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Collection PlateIt’s being reported that famed financial planner Dave Ramsey is telling pastors to stop asking their broke congregation to tithe. According to Ramsey, if pastors want to request their less financially stable congregants to tithe, they need to do two sermons, one on getting out of debt and one on budgeting. Ramsey opines that tithing will happen naturally when people are out of debt and on a budget, and that when people love Jesus, they give money when they have the funds to do so.

Why Listen to Dave Ramsey?

Ramsey is the creator of Financial Peace University, a biblically-based financial planning program designed to help people get out of debt, take control of their money and plan for the future. According to Ramsey’s website, thousands of people in all age ranger have worked the program and gotten their finances back on track. Ramsey himself knows a thing or two about debt, having lost everything in 1988. “Using God’s and grandma’s way” of handling money, he turned things around. Then, he began helping others. Today, he’s built an empire of tools and resources for people to take the steps towards financial freedom.

Interestingly, when you go through Ramsey’s website, he advises Christians who are following his plan to tithe. Yet, he does tell people that God won’t love them any less if they don’t tithe. He compares it to children who get different grades in school. You don’t love the child who gets a C less than the child who gets the A, right?

But the character of God is shown through generosity. Christians are at their best when they give to others. One of the blogs on Ramsey’s site asks, “Is it okay to put giving on hold when you’re throwing every extra dime at your debt?” The answer, “no.” The Bible has multiple verses about being blessed when you faithfully tithe, even in hard times. Ramsey suggests that when you get your paycheck, pay God _first_, then handle your necessities and bills with what remains.

Are Christians Required to Tithe?

Some Christians believe that tithing is an Old Testament commandment and it doesn’t apply to modern Christians. They believe that Jesus spoke about tithing before the dawn of the new covenant, and that Jesus’ death on the cross released Christians from the burden of the tithe. But others believe that the tithe goes beyond Old and New Testament covenants.

Irenaeus, a Greek cleric of the second-century church, had this to say:

“The Jews were constrained to a regular payment of Tithes; Christians who have liberty assign all their possessions to the Lord bestowing freely not the lesser portions of their property since they have the hope of greater things.”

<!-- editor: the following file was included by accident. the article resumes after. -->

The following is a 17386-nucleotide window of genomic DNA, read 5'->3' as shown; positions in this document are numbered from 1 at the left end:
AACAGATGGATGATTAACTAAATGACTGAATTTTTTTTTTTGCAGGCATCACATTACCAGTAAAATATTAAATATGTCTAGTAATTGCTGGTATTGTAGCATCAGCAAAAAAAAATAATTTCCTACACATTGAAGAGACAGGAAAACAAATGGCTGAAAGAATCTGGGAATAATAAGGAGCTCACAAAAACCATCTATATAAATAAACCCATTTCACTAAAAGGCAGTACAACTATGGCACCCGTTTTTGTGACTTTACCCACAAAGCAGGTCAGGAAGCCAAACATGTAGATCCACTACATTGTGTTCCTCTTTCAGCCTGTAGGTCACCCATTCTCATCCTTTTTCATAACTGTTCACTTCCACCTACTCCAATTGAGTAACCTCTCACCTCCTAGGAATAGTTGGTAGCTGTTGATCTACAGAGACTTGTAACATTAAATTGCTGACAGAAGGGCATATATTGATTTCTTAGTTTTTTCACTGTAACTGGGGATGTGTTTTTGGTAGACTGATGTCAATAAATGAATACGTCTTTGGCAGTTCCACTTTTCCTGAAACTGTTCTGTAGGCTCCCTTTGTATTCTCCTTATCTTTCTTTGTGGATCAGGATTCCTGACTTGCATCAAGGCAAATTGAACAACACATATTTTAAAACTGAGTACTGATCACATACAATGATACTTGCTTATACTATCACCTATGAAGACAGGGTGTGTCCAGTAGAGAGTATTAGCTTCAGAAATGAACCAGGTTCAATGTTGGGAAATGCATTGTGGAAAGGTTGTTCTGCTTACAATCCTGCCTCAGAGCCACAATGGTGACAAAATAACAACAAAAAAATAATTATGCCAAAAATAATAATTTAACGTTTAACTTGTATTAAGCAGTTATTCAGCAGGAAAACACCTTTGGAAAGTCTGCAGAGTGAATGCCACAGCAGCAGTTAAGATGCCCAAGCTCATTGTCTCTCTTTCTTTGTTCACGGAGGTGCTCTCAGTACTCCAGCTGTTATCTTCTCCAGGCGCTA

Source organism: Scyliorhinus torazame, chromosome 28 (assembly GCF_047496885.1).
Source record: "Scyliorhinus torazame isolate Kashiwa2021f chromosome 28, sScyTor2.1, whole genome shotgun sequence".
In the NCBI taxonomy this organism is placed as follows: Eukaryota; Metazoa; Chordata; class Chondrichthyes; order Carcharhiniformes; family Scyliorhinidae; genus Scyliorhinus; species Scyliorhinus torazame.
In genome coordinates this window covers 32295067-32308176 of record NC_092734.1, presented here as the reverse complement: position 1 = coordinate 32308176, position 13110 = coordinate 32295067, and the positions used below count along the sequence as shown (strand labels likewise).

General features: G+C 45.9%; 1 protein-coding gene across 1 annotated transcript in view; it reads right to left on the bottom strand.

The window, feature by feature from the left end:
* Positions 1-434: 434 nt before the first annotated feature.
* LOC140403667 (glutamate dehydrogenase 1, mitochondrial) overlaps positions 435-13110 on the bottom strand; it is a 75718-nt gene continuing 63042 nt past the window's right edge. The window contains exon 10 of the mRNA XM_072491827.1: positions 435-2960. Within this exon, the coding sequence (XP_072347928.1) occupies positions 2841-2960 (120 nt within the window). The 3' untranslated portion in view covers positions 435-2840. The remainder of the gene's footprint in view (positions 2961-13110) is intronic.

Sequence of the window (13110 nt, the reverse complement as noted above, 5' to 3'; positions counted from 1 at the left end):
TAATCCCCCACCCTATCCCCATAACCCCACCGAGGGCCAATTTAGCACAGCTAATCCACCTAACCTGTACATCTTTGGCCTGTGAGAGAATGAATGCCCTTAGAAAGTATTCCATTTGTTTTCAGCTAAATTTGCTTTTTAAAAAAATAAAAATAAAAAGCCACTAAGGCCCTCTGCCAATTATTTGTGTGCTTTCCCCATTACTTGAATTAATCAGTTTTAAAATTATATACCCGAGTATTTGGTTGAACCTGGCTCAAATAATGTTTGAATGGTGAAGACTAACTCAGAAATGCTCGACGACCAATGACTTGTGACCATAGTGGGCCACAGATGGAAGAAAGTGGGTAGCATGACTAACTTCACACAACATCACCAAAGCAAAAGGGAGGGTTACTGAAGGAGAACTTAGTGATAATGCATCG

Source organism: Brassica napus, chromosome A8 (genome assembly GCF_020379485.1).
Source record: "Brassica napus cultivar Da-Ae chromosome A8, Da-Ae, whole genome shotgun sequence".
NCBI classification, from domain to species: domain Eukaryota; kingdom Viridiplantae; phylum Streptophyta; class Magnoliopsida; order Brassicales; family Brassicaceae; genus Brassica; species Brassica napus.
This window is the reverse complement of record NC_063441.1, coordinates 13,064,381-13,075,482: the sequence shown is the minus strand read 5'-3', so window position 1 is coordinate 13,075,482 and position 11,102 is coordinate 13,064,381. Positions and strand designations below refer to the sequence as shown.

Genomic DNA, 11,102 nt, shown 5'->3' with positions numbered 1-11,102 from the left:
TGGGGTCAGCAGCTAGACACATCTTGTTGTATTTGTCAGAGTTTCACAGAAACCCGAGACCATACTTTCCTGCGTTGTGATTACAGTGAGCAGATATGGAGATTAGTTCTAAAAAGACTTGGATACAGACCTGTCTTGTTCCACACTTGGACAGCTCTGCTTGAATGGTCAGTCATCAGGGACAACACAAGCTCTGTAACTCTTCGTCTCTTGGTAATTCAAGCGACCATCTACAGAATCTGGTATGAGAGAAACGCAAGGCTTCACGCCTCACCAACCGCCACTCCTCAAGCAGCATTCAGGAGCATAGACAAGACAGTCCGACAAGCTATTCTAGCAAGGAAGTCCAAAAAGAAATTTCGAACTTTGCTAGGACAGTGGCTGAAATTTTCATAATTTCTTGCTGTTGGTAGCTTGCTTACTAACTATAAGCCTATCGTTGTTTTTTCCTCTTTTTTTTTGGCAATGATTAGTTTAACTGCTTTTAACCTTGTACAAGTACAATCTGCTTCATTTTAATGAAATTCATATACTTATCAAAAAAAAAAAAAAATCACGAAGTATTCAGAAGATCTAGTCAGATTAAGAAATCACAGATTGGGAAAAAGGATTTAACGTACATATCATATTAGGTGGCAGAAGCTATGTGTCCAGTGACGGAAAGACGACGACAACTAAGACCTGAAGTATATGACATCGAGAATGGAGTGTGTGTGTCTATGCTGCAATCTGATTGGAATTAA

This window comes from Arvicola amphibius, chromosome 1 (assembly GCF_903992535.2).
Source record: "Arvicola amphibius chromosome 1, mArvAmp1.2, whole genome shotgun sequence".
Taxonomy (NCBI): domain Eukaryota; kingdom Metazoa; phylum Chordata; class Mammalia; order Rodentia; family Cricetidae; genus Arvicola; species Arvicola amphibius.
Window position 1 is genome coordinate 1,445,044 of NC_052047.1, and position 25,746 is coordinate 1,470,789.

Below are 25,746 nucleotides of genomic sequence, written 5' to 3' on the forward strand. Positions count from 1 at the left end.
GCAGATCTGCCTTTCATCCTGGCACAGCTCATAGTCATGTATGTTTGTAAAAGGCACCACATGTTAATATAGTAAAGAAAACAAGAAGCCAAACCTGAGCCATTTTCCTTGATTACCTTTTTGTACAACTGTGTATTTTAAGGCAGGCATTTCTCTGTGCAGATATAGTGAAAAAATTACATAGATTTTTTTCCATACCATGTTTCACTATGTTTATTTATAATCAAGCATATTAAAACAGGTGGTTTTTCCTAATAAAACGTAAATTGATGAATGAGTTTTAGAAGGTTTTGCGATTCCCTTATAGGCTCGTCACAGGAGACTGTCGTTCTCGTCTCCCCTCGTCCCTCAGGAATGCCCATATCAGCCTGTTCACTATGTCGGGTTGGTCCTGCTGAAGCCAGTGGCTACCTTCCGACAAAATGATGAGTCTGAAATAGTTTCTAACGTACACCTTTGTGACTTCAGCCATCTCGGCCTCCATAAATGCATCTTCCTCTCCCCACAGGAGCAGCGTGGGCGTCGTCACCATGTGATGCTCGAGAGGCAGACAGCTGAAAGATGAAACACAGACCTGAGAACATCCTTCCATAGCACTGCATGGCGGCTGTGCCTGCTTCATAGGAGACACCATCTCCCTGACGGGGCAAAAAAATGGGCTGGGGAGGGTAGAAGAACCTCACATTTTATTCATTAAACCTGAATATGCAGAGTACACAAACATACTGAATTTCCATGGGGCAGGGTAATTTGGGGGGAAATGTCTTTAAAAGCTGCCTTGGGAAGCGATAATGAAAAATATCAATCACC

The early church shared with everyone in need, instead of hoarding items and money. They saw their possession differently under Christ. The church didn’t need a commandment for giving. Belongings and land were sold and given to the apostles to distribute to those who had need.

The Billy Graham Evangelical Association suggests that Billy Graham was a strong tither who believed that the principle carried over to the New Testament. However, they do note that tithing should be a personal conviction, and should be between you and God. They note that giving shouldn’t be seen as a duty or burden, but a privilege.

Billy Graham pointed to Second Corinthians 9: 6-7 as proof: “Remember this: Whoever sows sparingly will also reap sparingly, and whoever sows generously will also reap generously. Each man should give what he has decided in his heart to give, not reluctantly or under compulsion, for God loves a cheerful giver.”

What’s a Pastor to Do?

No church can run without money, and certainly, most pastors hope that their congregants contribute a 10% tithe. While church leaders might hope for or request a tithe, many struggle with the feeling that talking about giving might make your congregation feel ashamed or guilty that they can’t or don’t tithe. For the record, it’s estimated that only about 10 to 25 percent of church congregants actually tithe to their church.

Ramsey has millions of supporters, but not everyone agrees with his advice. The Christian Post has an advice piece in which Crown Financial Ministries CEO Chuck Bentley recommends that Christians tithe, no matter what. He calls giving an act of worship that expresses our love to God. He qualifies his remarks by suggesting that no worldy possessions, including money, belong to us anyway-- they are all owned by God.

Tithing can be a hardship for families who are living paycheck to paycheck. Should the church be assertive in getting the congregation to tithe before they’re out of debt and on a budget?  Or is it time to rethink how the church approaches giving?

Category: Church

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